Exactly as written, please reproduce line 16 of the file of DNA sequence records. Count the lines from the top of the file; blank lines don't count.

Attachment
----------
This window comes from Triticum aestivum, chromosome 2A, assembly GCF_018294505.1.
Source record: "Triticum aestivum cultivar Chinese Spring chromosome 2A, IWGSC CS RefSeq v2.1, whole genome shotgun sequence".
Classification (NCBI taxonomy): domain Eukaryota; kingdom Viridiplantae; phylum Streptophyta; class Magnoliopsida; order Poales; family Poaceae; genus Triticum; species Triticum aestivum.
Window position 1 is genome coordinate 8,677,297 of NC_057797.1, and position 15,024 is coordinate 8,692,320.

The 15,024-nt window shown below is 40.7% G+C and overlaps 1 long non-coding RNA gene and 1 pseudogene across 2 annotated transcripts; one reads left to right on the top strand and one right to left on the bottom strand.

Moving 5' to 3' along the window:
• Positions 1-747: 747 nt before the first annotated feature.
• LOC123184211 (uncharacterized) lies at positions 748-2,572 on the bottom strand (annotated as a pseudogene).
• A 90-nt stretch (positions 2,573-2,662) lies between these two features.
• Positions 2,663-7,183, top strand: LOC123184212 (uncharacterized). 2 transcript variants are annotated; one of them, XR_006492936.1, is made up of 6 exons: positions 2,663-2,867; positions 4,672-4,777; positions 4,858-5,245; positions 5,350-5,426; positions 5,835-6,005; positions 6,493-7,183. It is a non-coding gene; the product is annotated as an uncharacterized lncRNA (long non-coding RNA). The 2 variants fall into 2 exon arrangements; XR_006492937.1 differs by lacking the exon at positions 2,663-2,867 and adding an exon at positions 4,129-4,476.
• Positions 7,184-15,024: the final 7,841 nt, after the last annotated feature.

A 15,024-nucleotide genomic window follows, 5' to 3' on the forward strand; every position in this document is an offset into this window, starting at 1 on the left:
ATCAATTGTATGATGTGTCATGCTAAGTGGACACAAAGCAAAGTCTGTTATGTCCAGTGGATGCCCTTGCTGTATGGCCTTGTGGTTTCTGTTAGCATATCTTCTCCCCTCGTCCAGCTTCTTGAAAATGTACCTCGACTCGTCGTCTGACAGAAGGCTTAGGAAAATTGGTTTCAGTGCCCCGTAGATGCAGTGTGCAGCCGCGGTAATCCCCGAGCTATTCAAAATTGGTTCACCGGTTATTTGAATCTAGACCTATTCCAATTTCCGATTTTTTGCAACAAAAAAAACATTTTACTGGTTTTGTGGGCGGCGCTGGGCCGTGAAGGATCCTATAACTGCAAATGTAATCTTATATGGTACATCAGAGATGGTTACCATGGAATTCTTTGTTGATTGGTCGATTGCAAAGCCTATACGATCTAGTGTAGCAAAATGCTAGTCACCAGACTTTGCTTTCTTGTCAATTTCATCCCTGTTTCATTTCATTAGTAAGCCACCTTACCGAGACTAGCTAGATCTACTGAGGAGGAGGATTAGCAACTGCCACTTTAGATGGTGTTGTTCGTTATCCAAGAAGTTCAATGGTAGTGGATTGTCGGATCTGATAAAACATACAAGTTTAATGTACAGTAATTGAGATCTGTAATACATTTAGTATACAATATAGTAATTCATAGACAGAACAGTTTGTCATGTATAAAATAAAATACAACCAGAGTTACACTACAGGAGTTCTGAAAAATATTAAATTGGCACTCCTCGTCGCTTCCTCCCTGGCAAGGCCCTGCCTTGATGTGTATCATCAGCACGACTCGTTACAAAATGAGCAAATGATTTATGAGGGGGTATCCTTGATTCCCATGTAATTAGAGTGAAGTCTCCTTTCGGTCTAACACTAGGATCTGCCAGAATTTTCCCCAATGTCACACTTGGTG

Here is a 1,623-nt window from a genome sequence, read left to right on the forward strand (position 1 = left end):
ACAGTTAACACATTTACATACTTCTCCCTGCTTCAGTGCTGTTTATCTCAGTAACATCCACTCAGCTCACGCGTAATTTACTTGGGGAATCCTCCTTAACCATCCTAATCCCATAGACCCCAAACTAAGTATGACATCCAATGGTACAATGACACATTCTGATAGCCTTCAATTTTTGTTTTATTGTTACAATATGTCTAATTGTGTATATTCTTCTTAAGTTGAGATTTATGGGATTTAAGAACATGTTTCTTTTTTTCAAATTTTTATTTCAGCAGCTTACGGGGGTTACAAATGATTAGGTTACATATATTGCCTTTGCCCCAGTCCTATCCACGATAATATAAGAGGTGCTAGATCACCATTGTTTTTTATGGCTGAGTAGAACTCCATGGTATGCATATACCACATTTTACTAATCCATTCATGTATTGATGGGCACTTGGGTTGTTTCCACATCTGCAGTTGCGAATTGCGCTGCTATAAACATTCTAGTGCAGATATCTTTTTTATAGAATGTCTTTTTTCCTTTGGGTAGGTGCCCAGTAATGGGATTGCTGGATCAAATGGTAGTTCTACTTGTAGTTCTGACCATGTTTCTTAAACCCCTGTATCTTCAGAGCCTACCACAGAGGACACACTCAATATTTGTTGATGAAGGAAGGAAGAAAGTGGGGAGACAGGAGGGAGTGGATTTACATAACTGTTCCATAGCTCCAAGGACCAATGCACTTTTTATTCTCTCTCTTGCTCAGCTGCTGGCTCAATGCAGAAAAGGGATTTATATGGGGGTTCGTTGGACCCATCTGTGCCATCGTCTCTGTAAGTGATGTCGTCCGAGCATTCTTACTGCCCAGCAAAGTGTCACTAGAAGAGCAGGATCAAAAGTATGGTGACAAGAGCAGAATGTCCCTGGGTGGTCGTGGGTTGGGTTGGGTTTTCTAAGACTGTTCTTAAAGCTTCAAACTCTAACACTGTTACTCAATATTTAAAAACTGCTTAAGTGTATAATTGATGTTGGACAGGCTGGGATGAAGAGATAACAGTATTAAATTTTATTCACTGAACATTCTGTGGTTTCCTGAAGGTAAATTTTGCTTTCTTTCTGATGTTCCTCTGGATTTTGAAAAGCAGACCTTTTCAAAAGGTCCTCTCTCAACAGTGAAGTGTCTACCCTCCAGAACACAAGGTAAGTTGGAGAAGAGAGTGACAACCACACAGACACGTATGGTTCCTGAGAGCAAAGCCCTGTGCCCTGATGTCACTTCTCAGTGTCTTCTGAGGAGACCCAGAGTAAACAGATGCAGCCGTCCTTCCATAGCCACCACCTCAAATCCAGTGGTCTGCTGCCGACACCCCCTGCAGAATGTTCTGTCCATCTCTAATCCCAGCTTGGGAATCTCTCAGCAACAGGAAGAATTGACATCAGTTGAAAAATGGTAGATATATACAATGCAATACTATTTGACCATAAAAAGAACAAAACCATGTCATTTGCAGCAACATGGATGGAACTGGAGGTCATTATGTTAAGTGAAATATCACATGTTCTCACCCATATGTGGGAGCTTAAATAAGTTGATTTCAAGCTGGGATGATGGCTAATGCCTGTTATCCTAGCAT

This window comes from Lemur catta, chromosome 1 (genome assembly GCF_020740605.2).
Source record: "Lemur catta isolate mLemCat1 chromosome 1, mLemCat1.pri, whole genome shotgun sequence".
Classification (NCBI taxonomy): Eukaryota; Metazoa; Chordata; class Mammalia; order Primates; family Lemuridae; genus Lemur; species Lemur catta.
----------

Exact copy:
This window comes from Lemur catta, chromosome 1 (genome assembly GCF_020740605.2).